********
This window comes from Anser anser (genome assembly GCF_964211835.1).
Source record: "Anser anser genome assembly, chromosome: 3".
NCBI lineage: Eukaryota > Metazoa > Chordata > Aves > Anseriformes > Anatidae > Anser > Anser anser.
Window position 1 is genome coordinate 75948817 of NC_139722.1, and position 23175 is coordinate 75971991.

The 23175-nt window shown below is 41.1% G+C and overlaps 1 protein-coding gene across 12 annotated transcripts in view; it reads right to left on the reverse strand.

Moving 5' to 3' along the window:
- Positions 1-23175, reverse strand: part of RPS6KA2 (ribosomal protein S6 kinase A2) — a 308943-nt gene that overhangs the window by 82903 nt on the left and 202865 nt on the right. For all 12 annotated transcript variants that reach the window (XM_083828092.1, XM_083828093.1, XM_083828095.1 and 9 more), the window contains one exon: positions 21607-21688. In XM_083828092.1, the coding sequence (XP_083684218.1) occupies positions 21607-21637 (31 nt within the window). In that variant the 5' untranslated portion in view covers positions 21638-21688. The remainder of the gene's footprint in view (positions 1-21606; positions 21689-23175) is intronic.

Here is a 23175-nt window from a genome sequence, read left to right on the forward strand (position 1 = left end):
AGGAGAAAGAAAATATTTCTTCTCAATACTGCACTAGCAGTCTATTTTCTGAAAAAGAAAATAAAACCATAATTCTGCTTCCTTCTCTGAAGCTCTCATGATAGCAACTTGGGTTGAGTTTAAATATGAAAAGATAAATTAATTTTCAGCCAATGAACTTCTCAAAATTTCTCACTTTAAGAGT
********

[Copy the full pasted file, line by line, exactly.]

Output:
This window comes from Anser anser (genome assembly GCF_964211835.1).
Source record: "Anser anser genome assembly, chromosome: 3".
NCBI lineage: Eukaryota > Metazoa > Chordata > Aves > Anseriformes > Anatidae > Anser > Anser anser.
Window position 1 is genome coordinate 75948817 of NC_139722.1, and position 23175 is coordinate 75971991.

The 23175-nt window shown below is 41.1% G+C and overlaps 1 protein-coding gene across 12 annotated transcripts in view; it reads right to left on the reverse strand.

Moving 5' to 3' along the window:
- Positions 1-23175, reverse strand: part of RPS6KA2 (ribosomal protein S6 kinase A2) — a 308943-nt gene that overhangs the window by 82903 nt on the left and 202865 nt on the right. For all 12 annotated transcript variants that reach the window (XM_083828092.1, XM_083828093.1, XM_083828095.1 and 9 more), the window contains one exon: positions 21607-21688. In XM_083828092.1, the coding sequence (XP_083684218.1) occupies positions 21607-21637 (31 nt within the window). In that variant the 5' untranslated portion in view covers positions 21638-21688. The remainder of the gene's footprint in view (positions 1-21606; positions 21689-23175) is intronic.

Here is a 23175-nt window from a genome sequence, read left to right on the forward strand (position 1 = left end):
AGGAGAAAGAAAATATTTCTTCTCAATACTGCACTAGCAGTCTATTTTCTGAAAAAGAAAATAAAACCATAATTCTGCTTCCTTCTCTGAAGCTCTCATGATAGCAACTTGGGTTGAGTTTAAATATGAAAAGATAAATTAATTTTCAGCCAATGAACTTCTCAAAATTTCTCACTTTAAGAGT